Laos Bourse to Open Bond Trading, Triple New Stocks to Halt LossAnuchit Nguyen
Lao Securities Exchange will start trading bonds and triple the number of listed companies next year to raise revenue after posting a loss every year since it opened in 2011.
The exchange, the second-smallest by market capitalization among 84 global bourses tracked by Bloomberg, after Swaziland, plans to begin government bond trading for the first time early next year, according to Chief Executive Officer Dethphouvang Moularat. It will also expand the number of listed stocks to six, from two, he said. Laos World Co. Ltd., a trade exhibition operator, and a state-controlled cement maker are among companies to join the Laos Composite Index.
“The exchange will be more aggressive in adding new products to halt a widening loss,” Dethphouvang said in an interview in Bangkok yesterday, declining to provide specific figures. “The bourse’s goal has changed from helping the country’s economic development at the start to financial independence now.”
The country of 6.5 million people has about $640 million of outstanding local-currency government bonds and raised 1.5 billion baht ($46.7 million) in May selling its first baht-denominated bonds to Thai investors. The bourse and regulator have streamlined the listing approval process and been more aggressive in persuading domestic companies to list, according to Dethphouvang. Companies can now apply for the listing to either the stock exchange or Securities & Exchange Commission, he said.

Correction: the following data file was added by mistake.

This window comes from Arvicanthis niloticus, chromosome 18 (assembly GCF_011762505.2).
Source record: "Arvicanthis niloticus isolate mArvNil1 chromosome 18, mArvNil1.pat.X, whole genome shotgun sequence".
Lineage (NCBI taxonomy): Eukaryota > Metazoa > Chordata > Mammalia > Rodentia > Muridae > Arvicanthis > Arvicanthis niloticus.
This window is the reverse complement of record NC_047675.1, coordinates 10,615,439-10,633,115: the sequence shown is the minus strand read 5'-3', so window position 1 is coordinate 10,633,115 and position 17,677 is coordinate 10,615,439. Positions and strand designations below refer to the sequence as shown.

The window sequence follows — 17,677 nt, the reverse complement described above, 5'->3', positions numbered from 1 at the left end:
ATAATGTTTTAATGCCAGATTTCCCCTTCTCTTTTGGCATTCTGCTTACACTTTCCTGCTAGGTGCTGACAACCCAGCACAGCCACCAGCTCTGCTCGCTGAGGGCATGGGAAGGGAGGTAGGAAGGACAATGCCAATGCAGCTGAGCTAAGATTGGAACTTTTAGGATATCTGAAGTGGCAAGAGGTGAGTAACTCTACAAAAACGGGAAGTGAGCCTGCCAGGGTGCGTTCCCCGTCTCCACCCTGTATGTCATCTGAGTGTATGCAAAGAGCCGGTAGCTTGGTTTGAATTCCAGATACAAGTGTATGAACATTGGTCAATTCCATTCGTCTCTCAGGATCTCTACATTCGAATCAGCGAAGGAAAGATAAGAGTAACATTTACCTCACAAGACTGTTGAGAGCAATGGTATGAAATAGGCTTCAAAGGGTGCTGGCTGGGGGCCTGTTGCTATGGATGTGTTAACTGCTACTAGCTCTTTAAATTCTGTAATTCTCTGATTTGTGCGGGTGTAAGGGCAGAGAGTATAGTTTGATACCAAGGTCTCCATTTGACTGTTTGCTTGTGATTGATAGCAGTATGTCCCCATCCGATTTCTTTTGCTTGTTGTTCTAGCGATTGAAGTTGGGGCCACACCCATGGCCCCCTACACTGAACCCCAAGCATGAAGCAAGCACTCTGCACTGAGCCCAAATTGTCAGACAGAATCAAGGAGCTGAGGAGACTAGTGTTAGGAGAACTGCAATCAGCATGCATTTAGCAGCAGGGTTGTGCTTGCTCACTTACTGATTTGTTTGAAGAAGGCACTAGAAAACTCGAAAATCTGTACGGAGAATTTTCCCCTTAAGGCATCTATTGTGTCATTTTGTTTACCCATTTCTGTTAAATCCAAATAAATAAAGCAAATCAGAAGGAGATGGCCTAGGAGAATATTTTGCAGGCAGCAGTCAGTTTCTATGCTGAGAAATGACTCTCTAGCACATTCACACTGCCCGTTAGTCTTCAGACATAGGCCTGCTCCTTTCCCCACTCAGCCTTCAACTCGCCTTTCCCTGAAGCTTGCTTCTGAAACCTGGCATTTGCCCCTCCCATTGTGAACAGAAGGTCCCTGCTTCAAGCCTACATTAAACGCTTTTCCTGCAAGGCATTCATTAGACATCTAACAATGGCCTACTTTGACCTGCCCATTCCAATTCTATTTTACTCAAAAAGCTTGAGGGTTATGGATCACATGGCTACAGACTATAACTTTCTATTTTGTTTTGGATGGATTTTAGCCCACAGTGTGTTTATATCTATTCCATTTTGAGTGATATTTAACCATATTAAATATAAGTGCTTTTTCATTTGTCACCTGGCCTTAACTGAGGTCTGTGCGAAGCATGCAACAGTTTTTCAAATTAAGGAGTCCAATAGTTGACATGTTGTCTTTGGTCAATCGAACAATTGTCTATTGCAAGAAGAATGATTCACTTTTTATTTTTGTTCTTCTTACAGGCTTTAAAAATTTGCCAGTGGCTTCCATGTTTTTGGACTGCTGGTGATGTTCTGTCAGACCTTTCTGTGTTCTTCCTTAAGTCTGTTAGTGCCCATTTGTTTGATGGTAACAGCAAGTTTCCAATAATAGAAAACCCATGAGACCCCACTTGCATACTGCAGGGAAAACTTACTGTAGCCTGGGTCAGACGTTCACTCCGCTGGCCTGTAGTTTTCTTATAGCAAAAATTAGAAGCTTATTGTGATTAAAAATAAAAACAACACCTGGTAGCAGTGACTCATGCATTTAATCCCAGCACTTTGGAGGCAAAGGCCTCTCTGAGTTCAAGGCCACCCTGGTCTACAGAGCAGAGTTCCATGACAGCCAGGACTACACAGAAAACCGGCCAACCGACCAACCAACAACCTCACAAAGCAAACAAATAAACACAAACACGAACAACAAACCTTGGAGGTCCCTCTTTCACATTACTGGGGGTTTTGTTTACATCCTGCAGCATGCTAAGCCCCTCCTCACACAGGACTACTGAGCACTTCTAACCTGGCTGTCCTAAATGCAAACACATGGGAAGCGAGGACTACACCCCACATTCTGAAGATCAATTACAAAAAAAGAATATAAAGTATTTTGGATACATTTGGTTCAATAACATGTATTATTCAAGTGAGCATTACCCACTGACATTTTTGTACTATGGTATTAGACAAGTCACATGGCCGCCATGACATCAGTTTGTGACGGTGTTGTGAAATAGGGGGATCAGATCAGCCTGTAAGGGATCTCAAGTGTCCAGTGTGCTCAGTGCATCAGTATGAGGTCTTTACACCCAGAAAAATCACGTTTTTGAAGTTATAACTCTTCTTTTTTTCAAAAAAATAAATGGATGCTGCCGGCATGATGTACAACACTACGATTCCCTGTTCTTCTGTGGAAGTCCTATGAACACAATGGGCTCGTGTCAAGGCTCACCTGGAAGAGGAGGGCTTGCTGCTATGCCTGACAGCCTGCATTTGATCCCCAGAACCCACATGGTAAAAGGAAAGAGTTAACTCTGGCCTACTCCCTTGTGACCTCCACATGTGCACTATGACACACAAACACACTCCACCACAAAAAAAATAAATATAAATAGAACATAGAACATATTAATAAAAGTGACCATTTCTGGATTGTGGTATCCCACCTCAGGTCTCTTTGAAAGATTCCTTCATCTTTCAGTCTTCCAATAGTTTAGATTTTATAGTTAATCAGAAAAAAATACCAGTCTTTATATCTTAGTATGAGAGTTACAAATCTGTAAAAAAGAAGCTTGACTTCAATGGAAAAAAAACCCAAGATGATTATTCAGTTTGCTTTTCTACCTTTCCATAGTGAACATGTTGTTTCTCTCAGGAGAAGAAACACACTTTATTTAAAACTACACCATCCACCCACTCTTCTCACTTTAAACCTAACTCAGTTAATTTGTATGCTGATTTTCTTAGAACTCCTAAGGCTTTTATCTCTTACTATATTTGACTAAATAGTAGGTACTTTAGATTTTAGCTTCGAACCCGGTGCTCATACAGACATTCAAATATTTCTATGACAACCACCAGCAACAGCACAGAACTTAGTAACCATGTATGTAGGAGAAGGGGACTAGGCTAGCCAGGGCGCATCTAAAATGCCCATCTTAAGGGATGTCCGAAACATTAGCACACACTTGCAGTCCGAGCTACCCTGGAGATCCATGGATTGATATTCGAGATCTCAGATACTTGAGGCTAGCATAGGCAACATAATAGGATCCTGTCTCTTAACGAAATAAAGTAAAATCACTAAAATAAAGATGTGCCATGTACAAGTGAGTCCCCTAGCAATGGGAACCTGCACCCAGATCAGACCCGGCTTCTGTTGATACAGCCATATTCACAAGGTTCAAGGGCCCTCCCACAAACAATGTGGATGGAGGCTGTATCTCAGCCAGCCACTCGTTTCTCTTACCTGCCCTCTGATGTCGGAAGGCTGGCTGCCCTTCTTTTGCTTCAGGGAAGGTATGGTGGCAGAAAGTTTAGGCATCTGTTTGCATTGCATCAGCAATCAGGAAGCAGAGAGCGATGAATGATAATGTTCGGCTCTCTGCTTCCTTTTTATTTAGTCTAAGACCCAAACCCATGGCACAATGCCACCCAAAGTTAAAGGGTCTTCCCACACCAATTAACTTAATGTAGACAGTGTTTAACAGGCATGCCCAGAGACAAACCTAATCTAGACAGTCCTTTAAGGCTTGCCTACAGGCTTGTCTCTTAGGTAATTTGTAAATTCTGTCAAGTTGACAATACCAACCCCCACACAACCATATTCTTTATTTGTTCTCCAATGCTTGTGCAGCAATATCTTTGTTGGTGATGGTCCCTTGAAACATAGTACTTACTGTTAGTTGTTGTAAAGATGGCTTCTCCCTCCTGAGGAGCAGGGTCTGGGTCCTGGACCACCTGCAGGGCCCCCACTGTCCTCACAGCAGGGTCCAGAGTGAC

The exchange has two listed companies, state-controlled lender Banque Pour Le Commerce Exterieur du Lao Pcl and power producer EDL-Generation Pcl, with a combined market capitalization of $1.14 billion. That compares with the $41.8 billion market in neighboring Vietnam, where 688 stocks are listed on the Ho Chi Minh Stock Exchange and Hanoi Stock Exchange.
The Laos Composite Index has gained 8.9 percent this year, compared with an 11 percent slide in the MSCI Southeast Asia Index, according to a data compiled by Bloomberg.
Laos, Southeast Asia’s smallest economy, needs structural transformation and economic diversification to create jobs for a young population and sustain growth, according to the Manila-based Asian Development Bank. Gross domestic product will expand 7.7 percent this year and next, supported by investments in hydropower, mining and construction of hotels, offices and houses, according to the regional lender.